Sexual harassment needs to be widely addressed at the practical level

by Ferrell Foster on December 7, 2017 in CLC

Let’s get practical about sexual harassment. This is not just about prominent people and the news they generate; it is about regular folks, as well. The #MeToo campaign illustrated the pervasiveness of sexual assault, and sexual harassment is a close cousin.

First, let’s talk about the workplace. The U.S. Equal Employment Opportunity Commission says this about sexual harassment:

It is unlawful to harass a person (an applicant or employee) because of that person’s sex. Harassment can include “sexual harassment” or unwelcome sexual advances, requests for sexual favors, and other verbal or physical harassment of a sexual nature. 

Harassment does not have to be of a sexual nature, however, and can include offensive remarks about a person’s sex. For example, it is illegal to harass a woman by making offensive comments about women in general.

Both victim and the harasser can be either a woman or a man, and the victim and harasser can be the same sex.

Although the law doesn’t prohibit simple teasing, offhand comments, or isolated incidents that are not very serious, harassment is illegal when it is so frequent or severe that it creates a hostile or offensive work environment or when it results in an adverse employment decision (such as the victim being fired or demoted). 

The harasser can be the victim's supervisor, a supervisor in another area, a co-worker, or someone who is not an employee of the employer, such as a client or customer.

It’s important that we understand the above. I’m not a lawyer and will not get into legal details. I simply want us to be aware of this description. This is not just a matter of following or disobeying the law; Christians should care about appropriate, respectful behavior.

Life, of course, carries us beyond the workplace.

A national survey of U.S. adults by Barna Oct. 19-25 asked “American adults to identify specific acts that they consider to be harassment. The answer differs based on gender, but Americans say that sexual harassment is most often about being touched or groped (women: 96%, men: 86%) or being forced to do something sexual (women: 91%, men: 83%).”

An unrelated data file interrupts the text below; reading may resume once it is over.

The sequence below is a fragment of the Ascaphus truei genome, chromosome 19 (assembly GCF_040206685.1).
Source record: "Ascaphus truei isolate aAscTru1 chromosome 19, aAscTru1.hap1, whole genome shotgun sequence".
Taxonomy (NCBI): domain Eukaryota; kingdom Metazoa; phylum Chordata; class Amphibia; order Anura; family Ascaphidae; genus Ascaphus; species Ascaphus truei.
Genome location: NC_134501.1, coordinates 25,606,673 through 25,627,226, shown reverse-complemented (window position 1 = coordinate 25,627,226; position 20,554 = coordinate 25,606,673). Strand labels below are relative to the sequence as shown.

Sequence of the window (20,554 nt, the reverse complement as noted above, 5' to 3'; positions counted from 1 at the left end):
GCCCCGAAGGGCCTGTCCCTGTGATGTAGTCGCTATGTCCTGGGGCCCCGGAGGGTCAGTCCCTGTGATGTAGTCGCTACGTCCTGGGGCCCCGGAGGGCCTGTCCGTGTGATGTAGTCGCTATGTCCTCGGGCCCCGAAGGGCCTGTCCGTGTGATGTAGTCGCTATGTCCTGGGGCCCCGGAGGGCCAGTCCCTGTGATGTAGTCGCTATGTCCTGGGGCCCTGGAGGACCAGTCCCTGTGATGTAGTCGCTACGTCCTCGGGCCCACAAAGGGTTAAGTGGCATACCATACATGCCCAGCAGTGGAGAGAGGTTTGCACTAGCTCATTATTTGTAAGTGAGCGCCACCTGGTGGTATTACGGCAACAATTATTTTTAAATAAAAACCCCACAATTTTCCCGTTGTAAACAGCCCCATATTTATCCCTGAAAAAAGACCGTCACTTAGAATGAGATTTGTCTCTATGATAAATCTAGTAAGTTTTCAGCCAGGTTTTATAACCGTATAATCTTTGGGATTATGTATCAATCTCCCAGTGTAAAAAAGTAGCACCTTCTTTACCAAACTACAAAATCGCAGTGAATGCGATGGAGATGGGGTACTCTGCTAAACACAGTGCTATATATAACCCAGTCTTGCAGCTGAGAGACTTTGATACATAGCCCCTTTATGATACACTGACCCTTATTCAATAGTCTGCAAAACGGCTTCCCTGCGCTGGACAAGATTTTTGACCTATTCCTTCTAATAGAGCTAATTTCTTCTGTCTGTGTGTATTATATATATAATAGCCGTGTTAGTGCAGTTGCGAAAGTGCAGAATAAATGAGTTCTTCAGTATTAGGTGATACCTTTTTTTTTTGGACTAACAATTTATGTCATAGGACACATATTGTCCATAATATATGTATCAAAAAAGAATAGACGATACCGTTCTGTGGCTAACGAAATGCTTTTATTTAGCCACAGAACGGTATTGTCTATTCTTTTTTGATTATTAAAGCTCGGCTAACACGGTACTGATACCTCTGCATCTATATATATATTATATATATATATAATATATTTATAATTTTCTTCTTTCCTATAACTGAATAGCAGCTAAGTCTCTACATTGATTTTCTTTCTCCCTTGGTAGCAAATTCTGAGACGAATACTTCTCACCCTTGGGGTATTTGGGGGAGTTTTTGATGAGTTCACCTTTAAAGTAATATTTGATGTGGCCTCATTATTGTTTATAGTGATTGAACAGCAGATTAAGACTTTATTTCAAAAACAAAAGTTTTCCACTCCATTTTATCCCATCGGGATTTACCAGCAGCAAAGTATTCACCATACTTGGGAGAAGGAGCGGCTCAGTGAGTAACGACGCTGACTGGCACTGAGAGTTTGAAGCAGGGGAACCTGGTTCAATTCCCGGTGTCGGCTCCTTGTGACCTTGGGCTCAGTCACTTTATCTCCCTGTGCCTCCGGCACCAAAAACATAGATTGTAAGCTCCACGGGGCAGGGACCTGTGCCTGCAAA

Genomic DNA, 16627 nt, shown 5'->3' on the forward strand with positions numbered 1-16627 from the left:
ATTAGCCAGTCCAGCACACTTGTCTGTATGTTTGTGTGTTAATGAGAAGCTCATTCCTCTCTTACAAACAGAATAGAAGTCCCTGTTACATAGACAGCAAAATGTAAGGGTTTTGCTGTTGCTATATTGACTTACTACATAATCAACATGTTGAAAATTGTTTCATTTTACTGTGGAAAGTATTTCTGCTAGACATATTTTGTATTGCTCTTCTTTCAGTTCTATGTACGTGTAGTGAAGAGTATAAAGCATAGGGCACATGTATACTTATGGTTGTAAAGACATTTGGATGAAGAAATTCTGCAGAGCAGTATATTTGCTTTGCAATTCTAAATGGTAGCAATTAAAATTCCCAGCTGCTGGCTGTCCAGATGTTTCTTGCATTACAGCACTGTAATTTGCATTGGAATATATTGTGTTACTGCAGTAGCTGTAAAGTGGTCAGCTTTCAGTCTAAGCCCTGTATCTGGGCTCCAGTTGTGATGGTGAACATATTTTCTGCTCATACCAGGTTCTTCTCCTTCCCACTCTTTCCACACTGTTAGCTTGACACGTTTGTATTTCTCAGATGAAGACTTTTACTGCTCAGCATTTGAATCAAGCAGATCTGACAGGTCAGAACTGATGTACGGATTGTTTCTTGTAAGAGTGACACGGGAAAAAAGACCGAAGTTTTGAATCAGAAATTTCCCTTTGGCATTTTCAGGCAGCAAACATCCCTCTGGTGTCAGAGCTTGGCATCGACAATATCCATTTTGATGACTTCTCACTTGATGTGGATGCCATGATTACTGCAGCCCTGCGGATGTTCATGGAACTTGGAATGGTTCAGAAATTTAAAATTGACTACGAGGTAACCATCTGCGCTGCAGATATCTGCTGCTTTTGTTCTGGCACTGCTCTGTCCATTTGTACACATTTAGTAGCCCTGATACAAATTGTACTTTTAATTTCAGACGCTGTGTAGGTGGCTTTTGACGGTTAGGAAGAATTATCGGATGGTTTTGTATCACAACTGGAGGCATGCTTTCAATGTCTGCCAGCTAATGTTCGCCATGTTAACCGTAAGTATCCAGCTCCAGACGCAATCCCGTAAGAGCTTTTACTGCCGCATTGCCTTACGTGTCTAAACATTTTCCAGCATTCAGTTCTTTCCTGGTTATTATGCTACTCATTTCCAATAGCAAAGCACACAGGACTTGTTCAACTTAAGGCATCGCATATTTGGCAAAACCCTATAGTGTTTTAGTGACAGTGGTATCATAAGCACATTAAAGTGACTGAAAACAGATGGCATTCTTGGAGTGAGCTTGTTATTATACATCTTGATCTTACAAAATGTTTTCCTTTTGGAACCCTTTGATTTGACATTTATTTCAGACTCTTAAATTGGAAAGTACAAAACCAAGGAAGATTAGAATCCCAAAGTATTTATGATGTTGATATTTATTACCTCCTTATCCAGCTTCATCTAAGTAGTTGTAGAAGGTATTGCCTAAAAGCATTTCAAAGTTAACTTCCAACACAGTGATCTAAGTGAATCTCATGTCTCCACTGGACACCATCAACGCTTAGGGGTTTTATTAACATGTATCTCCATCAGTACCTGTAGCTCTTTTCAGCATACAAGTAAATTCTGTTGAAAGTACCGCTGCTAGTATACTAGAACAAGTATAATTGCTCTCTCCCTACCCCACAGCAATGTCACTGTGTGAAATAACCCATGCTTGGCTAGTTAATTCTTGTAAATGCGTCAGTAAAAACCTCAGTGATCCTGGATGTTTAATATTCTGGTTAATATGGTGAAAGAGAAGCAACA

This chart by Barna makes it easier to see what Americans think of various behaviors:

This is a reflection of current American opinions about the varied behaviors; it is not a reflection of how people, especially Christians, should behave.

If you are married, you should not do any of the things listed above anywhere anytime with anyone who is not your spouse. And you should not force yourself on your spouse or make your spouse uncomfortable with intimidating behaviors. (The current issue, however, is not about intra-marital behavior; it’s about how we behave with others in social settings.)

For those who are single, you're in a different situation regarding some of the behaviors lower on the list. The key, I think, is not to make another person feel uncomfortable -- harassed. (But also be careful that you don't make co-workers feel uncomfortable. That wouldn't be sexual harassment; it would be bad interpersonal relationships.)

Most people understand that forced sex, groping, exposing oneself, sexual messages, and pinching are wrong. They shouldn’t be done, but we now understand just how pervasive these behaviors have become. I take heart that they still evoke widespread condemnation. We would have a more serious cultural problem if these behaviors were not condemned. 

I used the list to help add some concrete behaviors to discussion of this issue. One of my female colleagues says sexual harassment, especially in the church, is "often subtler than groping. It is inappropriate and unwanted touching." She said this includes hugging; making jokes about the abilities and competencies of a particular sex; and making comments about clothing and appearance. Also, it's important that church leaders not be dismissive if a complaint is registered. 

Hugging is a good behavior to use in dealing with this issue at the borderline between appropriate and inappropriate. It seems to me Christian people are divided on this. Personally, I like to hug people whom I know well -- both men and women. I try to be sensitive to non-huggers. They send signals if we will pay attention; often it's in how they extend a hand -- straight ahead at waist level means I prefer a handshake not a hug, while reaching for your shoulder means I prefer a hug. In the former case, I would never want to make the person feel uncomfortable so no hug is perfectly fine. In the latter case, I don't hug men or women in the same way I hug my wife. When in doubt, don't hug.

A Christian should never want to cause another person to feel harassed -- intentional or not.

Many harassers, however, are intentional, and they often create a trail of victims through their lives. It’s simply wrong, and these sinners need to face the consequences of their sin. Grace is available for the confessing sinner, but first things first. This is sexual immorality, and it is condemned.

Flee sexual immorality! Every other sin a person commits is outside the body, but the person who is sexually immoral sins against his own body. Don’t you know that your body is a temple of the Holy Spirit who is in you, whom you have from God? You are not your own, for you were bought at a price. So glorify God with your body 

(1 Corinthians 6:18-21, CSV).

Read more articles in: CLC, Christian Life Commission, Ethical Living, Ethical Living Blog


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